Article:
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    I think that this article misses the fact that there can be common paths to different goals. And those common paths are where the true collaboration happens. For what it’s worth, mass collaboration can happen even with anonymity, as evidently showed by 4chan, for example. I think the main mistake the author makes is wording it as “collaborating towards”, rather than “collaborating upon”. Because that is the main way that (at least I) see mass collaboration being done.

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      Yeah I had a similar thought; it may not seem like collaboration in some cases but “modern communication methods” are definitely updating our behaviour in some ways and likely we will keep evolving those methods to improve our collaboration (since that will be necessary to deal with climate change).

      What he points out is mostly that explicit collaboration rarely seems to succeed as intended.. while most of the actual collaboration has been incidental, which he fails to mention but you point out.

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        Similar sentiment but think his point at the end makes sense that “While the internet has allowed more collaboration to take place, the internet has not caused collaboration. It takes teamwork, shared goals, and relationships that work.” ,

        To ramble a bit, I find myself reflecting on these elements when reading such articles:

        environment - in this case the author is oriented more around remote internet-based activities done on a personal computer.

        values - could be a simple maximization (win a game, make money) derived from an environment (video game), or something with more complexity/nuance.

        goals - likely derived from the environment/value leading with varying temporal natures - could be something short-term like win a game, of repeated nature (win game again), or something more complex/adaptive.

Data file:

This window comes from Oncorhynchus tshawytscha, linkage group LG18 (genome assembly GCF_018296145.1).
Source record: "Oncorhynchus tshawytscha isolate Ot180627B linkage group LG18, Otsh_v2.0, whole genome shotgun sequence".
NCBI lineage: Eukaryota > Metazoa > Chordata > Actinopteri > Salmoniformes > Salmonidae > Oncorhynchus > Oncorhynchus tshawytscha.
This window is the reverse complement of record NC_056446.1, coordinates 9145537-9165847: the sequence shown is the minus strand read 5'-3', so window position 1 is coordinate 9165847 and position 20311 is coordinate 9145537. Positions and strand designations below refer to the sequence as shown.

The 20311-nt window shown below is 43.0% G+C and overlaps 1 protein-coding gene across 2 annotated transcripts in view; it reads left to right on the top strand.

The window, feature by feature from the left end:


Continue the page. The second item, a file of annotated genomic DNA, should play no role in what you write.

‘Mass Social Change’ is also a field of research that has been discussed in academic spaces, but can get muddied or lose meaning in practice. (see https://spanda.org/assets/docs/spanda-journal-VI,1-2015.pdf , and https://www.slideshare.net/joebrewer31/why-i-am-no-longer-attempting-to-build-a-rigorous-science-of-social-change as a critique )

        I find myself thinking more about the articulation between something being collaborative vs. collective after hearing a software developer say their tool ( https://www.athensresearch.org/ ) is designed to be collaborative but not necessarily collective. I’m active on another internet-based group that’s become a collective organism of sorts but it’s been trying to be rooted with the teachings of https://www.prosocial.world/ to become that way. It’s worth noting that there can also be transitions where a system starts out with a pareto of a single person doing a bulk of the work (collaborative, not quite collective) then later evolves into a core group doing that work (collaborative & collective)